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Nerdist Wants to Create a Larger Network, 'Like a Viacom or a Disney'

Site and podcast have grown into a multiplatform empire

Nerdist president Adam Rymer feels like he's building a racetrack. | Photo: Getty Images

Nerdist has turned from being a pet project of Chris Hardwick into a podcast maker, a multichannel network and online publisher that's expanding into TV and live events. Under the direction of president Adam Rymer, the Legendary Entertainment-owned brand has added an ad sales team and hopes to become a multiplatform force. Rymer explains why they don't want to be a talent factory like other MCNs and how Weird Al's "Tacky" video came about.  

Where do you see Nerdist right now?

We look at ourselves as a modern cable network. If you're Syfy, you're stuck on your linear platform. You're broadcasting, you're programming and you're getting shows, but your ability to interact with your community is primitive. For us, we're built around that interaction. We can do lots of things that they can't do. It feels like the evolution of television, the evolution of media.

Before people only knew Nerdist for Chris Hardwick. Now there's podcasts, shows, Web series.

And we want to expand across all of it. Right now, it feels like there's a racetrack that's being built for this audience. How you deliver the content is the racetrack. It's not finished yet, but at some point it's going to be finished, and you'll know exactly how to drive on it. Whoever has got the car already built will have an advantage in that situation. If you're starting from scratch, once you see the track, it's already too late.

You also seem to have redefined multichannel networks. 

I look at the MCNs more like talent discovery agencies where they get a whole bunch of talent, one really skyrockets and they try to monetize them in some way. We're looking for people who already have an audience and the ability to create IP [intellectual property]. We don't have the resources to help hand feed somebody or show them how to make money off YouTube. We want to own the IP. We want to discover stories that connect with our community and figure out how to use them, versus just trying to figure out how to gain eyeballs. 

What does this mean for your talent partners that aren't owned by you? 

We only have a few networks that are part of our alliance. We just announced one with The Hillywood Show. We're going to have very select, talented partners that are part of our alliance. Our goal is to create shows and programming on our site, on our player—and to figure out how to exploit those in other media. Having more than 10 [creators] is sort of unmanageable. The real value comes from how you leverage that talent from your existing talent on Nerdist. If we can have Chris Hardwick work with the Hillywood talent to create a new show on Nerdist, that's a real win.

How are you tackling branded content?

Everybody would love to have Chris Hardwick, and we're always willing to have that conversation. But we're developing more talent around Nerdist that we can use in those situations. I think the older, more blue-chip companies have a harder time trying to wrap their heads around how irreverent these things can be because they're so used to controlling things on such a high level. When we write scripts and deliver [them], it takes them off guard a little bit because it's so far away from what they're used to. But the more new media-type companies, hipper brands seem to get what we're delivering.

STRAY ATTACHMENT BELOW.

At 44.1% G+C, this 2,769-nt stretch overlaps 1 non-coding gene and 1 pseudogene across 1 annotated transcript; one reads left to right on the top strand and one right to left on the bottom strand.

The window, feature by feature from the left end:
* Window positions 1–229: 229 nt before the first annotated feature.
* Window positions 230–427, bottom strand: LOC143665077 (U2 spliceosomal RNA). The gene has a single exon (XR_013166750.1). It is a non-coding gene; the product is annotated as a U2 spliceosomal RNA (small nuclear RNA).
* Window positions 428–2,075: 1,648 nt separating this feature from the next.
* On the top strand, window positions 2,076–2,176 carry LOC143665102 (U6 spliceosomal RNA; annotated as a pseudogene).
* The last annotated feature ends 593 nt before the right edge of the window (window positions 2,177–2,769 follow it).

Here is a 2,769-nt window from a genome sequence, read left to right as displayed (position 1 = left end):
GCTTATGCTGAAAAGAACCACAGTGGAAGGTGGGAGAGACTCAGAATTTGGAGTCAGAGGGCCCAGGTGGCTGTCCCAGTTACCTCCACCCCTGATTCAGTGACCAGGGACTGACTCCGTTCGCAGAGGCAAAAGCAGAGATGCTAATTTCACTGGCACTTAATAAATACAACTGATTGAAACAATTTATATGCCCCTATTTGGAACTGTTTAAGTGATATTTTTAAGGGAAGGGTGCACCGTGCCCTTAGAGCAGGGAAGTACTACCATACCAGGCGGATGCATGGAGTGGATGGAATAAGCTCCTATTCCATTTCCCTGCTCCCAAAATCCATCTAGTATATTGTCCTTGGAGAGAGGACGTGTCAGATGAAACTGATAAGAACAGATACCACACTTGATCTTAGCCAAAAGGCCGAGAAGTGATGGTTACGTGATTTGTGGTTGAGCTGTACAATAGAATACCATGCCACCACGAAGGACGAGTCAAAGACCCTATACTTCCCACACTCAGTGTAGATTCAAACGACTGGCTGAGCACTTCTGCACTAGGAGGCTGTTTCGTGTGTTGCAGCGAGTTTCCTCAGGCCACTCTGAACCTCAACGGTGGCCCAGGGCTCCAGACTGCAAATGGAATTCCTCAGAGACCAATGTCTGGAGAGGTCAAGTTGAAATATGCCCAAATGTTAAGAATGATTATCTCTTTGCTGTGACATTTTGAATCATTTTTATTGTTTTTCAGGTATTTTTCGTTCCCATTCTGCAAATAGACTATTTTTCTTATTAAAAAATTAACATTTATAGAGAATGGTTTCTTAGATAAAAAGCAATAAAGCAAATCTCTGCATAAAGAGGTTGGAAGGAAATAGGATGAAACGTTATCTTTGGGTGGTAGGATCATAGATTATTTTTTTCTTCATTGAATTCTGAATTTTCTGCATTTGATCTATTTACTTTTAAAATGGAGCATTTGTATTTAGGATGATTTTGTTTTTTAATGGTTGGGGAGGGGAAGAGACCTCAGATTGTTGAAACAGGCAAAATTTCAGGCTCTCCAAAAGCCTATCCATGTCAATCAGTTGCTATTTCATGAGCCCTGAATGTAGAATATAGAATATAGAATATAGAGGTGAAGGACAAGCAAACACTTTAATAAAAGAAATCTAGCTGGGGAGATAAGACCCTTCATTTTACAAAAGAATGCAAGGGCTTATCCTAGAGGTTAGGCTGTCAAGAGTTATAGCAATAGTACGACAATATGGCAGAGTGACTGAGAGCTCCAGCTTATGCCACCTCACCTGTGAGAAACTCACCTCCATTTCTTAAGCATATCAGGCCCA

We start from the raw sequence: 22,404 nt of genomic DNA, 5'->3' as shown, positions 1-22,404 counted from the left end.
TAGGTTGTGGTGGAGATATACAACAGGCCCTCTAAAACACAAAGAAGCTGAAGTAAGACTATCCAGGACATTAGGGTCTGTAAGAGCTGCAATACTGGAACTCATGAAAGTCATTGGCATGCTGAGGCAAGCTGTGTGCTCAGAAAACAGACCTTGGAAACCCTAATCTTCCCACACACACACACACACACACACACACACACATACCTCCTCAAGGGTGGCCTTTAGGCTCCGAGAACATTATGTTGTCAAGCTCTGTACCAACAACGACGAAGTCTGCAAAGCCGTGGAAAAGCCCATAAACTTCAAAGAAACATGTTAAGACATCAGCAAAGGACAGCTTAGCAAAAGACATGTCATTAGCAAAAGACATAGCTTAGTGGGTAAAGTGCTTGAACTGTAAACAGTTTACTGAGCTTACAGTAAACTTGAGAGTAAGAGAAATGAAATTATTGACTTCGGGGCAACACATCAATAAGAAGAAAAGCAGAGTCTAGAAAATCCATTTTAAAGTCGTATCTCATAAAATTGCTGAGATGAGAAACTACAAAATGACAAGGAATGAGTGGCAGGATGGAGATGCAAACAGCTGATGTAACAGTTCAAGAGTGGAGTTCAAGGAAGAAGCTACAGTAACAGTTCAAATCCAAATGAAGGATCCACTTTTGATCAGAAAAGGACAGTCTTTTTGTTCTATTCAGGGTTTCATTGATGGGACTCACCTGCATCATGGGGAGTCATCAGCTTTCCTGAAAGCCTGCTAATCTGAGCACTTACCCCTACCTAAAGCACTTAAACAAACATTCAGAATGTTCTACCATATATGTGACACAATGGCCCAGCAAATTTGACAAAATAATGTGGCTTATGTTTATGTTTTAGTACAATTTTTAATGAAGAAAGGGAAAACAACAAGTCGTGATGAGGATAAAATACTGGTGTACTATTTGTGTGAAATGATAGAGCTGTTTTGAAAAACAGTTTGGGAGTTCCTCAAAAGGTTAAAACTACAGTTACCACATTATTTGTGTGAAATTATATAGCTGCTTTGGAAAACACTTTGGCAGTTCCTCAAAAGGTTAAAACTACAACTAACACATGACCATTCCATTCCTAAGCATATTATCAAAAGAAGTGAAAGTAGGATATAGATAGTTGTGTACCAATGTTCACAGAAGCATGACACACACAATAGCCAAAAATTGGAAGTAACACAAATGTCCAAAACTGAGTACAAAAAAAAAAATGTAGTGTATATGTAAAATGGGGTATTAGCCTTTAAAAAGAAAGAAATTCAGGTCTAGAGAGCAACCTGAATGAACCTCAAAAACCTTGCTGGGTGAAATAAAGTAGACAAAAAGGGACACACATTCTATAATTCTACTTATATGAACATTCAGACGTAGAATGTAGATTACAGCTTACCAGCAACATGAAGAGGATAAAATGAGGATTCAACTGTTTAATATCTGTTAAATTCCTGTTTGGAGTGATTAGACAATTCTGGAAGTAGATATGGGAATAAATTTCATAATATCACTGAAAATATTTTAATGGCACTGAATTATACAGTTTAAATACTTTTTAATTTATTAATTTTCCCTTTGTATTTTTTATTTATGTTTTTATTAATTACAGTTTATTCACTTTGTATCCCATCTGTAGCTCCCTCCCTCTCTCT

But we don't always see branded content having to do with our talent. Sometimes it's with our voice and our brand attached to it, like the Weird Al video we produced, Tacky. We paid for it, helped promoted it, and for the first couple days it lived on Nerdist. It did 9 million-plus views [on its JW player on Nerdist alone].

What other deals have you done that people might not have realized Nerdist was behind?

When we do something branded, it's not just a video, it's usually a cross-platform experience. We did a fantastic laser tag experience at San Diego Comic-Con with Borderlands. At E3 this year, we did something with the video game Evolve that had our talent playing against each other with some live audience members—and then we produced a video of just our talent playing the game. 

What else are you looking to do digitally?

Some more Web series, and we're going to add community to the site. That's one of the things we're most excited about. We're going to let people feel like they’re much more connected. 

Bigger picture, I think you'll see us looking at different channels that might be interesting to add to the network. Not individual talent, but other brands that fit in with the Nerdist lifestyle and community that have a bunch of subscribers and are also creating content. We want to create a larger network like any other media company—like a Viacom or a Disney. We're still trying to figure it out. Right now we're going to stick to the sweet spot of what we know, and eventually, as our ad sales team understands how to monetize that space better, get things that are not too far afield.

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